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Is the Langevin phase equation an efficient model for stochastic limit cycle oscillators in real neurons?


The Langevin phase equation /dt = 1 + Z(ϕ)(G(t) + σs(t)), where ϕ is the phase, which is disturbed by a perturbation G and Langevin force s of intensity σ, and Z is the phase response curve (PRC), has been deemed to be a good model for stochastic limit cycle oscillators [1], and it has been extensively used in theoretical neuroscience as a model neural oscillator [2]. Inspired by the theoretical research, experimental researchers have measured PRCs, but none of them have identified the Langevin phase equation for real neurons directly. In fact, biological experiments have yet to show whether this equation is a good model for neural oscillators.


Here, we demonstrate that the Langevin phase equation is a good model for neural oscillators in rat hippocampal CA1 pyramidal neurons, through two steps in the same neuron. (A) Estimation step: We estimated the parameters of the Langevin phase equation, i.e., a PRC and the intensity of the Langevin force, from physiological noisy data (phase shifts disturbed by one-shot rectangle pulses 20 pA, 5 msec) by using the MAP estimation algorithm, from our previous study [3]. Figure 1 shows the estimated PRC (a) and the hyper parameters (b). The estimated PRC was fully positive, which indicates that hippocampal CA1 pyramidal neurons could be classified as Type I excitability neurons, while the estimated Langevin force intensity suggests that the inherent noise in the recording neuron is 9.0 pA. (B) Prediction step: We injected two different periodic perturbations, consisting successive rectangular pulses. One consisted of 20 pA, 5 msec pulses (the same values used in the PRC estimation), the other 10 pA, 20 msec pulses. We obtained histograms of phase differences between spikes and pulses for each perturbation. Then we ascertained whether the Fokker Planck equation (FPE) derived from the Langevin phase equation with the estimated PRC and Langevin force intensity could predict these histograms.

Figure 1
figure 1

(a) Estimated PRC (solid line) from the phase shifts (crosses) disturbed by one-shot perturbations (20 pA, 5 msec) in a pyramidal neuron of rat hippocampal CA1. (b) The landscape of the marginal likelihood, where the maximum represents the estimated values of hyper parameters.

Results and discussion

The distribution derived from FPE was in good agreement with the experimental histogram (Fig. 2), even when the shape of the perturbation was not the same as the one used in the PRC measurement (Fig. 2b). This result suggests that the Langevin phase equation can describe the stochastic dynamics of neural oscillators, no matter what perturbation disturbs them.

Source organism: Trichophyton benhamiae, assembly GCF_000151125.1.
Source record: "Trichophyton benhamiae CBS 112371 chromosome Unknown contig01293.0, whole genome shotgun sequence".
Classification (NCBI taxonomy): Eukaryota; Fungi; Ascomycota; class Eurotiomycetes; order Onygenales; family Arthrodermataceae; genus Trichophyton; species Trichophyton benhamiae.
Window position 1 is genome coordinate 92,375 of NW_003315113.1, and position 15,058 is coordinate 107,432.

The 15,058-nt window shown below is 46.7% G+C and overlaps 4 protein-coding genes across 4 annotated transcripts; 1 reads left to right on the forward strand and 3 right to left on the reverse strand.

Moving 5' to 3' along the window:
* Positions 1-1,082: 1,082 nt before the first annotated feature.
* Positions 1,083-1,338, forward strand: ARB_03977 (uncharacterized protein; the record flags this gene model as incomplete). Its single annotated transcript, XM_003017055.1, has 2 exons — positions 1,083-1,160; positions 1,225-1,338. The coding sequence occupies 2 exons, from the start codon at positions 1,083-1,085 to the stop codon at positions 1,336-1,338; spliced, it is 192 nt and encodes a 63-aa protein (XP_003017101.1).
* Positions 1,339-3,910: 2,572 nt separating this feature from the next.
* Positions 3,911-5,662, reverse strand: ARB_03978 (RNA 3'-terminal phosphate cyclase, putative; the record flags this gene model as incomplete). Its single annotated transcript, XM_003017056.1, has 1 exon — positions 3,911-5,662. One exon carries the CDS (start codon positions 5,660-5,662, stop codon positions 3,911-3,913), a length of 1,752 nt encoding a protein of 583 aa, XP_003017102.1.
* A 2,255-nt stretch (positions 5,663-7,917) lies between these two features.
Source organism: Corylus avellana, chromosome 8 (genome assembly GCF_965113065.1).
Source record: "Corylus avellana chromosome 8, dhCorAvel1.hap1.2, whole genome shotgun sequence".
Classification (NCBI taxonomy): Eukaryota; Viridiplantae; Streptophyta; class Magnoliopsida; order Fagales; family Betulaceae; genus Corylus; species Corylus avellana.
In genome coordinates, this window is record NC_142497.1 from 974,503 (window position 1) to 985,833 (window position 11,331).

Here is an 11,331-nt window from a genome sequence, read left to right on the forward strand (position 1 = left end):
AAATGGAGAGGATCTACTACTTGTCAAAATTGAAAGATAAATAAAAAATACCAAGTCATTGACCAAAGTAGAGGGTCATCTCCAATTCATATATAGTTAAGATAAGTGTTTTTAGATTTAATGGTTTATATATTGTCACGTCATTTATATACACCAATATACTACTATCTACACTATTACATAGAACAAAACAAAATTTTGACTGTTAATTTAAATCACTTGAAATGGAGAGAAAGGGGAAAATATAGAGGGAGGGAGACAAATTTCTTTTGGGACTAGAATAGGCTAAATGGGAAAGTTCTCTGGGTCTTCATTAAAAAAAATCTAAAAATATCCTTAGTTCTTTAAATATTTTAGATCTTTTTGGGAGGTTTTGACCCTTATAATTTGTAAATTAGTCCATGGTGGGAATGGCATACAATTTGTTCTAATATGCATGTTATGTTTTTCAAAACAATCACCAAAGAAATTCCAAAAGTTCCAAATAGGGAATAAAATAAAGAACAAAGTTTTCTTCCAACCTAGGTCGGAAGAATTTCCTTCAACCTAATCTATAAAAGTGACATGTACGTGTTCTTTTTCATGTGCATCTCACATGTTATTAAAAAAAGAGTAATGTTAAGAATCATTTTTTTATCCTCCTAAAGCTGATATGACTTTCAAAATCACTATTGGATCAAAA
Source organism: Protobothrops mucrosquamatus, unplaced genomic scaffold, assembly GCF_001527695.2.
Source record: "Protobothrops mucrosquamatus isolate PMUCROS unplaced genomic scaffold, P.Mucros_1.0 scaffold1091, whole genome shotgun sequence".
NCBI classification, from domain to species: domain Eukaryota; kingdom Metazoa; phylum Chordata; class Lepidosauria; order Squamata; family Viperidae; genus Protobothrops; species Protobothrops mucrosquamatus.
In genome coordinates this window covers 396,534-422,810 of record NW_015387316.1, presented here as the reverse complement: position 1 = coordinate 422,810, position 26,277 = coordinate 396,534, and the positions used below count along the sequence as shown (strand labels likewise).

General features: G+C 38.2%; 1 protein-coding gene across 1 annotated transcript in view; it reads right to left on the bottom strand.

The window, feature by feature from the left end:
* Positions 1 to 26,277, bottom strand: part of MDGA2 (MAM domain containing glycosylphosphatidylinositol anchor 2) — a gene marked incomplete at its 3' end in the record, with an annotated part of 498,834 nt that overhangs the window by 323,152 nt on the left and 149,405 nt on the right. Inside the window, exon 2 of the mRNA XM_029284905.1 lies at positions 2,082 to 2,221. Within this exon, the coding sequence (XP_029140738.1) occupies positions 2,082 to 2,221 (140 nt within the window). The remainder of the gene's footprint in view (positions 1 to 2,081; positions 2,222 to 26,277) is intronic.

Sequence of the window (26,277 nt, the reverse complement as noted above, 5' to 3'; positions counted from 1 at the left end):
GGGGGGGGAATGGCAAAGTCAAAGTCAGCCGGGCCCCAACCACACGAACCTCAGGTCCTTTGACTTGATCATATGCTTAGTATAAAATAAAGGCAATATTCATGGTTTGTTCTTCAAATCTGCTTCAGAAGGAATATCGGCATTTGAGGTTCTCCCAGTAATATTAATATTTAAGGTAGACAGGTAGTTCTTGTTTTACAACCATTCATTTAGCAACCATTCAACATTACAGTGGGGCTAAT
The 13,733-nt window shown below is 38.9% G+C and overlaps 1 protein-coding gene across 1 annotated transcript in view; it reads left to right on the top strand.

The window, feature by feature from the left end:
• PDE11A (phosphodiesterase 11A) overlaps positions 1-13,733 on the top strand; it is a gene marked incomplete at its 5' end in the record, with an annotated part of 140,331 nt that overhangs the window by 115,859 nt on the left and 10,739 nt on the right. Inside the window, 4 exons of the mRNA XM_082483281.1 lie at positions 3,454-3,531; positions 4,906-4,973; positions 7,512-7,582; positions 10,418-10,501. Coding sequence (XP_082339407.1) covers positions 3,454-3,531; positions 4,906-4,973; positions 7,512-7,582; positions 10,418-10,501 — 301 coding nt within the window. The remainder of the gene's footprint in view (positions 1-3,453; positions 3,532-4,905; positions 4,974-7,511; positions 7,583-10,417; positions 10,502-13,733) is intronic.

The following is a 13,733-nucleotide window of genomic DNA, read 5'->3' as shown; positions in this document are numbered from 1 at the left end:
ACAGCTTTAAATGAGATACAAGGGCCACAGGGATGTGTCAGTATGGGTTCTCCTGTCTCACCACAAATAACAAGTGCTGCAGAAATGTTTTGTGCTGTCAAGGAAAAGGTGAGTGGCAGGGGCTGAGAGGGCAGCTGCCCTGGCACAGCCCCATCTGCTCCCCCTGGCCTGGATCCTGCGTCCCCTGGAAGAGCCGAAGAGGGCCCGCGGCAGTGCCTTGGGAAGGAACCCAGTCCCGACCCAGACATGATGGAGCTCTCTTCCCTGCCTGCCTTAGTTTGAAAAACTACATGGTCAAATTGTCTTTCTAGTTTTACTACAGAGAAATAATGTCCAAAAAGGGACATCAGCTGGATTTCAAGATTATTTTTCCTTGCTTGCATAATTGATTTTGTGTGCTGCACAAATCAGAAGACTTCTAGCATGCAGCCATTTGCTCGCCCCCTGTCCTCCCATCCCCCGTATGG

Figure 2
figure 2

Comparison of distributions predicted by the Langevin phase equation (green line) and phase difference histograms calculated from physiological data (red line). The upper right of each graph displays the shape of the periodic perturbation, (a) 20 pA, 5 msec and (b) 10 pA, 20 msec.


  1. Nakao H, Teramae J, Ermentrout GB: Comment on "phase reduction of stochastic limit cycle oscillators". []

  2. Ermentrout GB, Galan RF, Urban NN: Relating neural dynamics to neural coding. Phys Rev Lett. 2007, 99: 248103-10.1103/PhysRevLett.99.248103.

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  3. Ota K, Omori T, Aonishi T: MAP estimation algorithm for phase reponse curves based on analysis of the observation process. J Comput Neurosci.

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Correspondence to Keisuke Ota.

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Open Access This article is published under license to BioMed Central Ltd. This is an Open Access article is distributed under the terms of the Creative Commons Attribution 2.0 International License (, which permits unrestricted use, distribution, and reproduction in any medium, provided the original work is properly cited.

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Ota, K., Omori, T., Watanabe, S. et al. Is the Langevin phase equation an efficient model for stochastic limit cycle oscillators in real neurons?. BMC Neurosci 10 (Suppl 1), P236 (2009).

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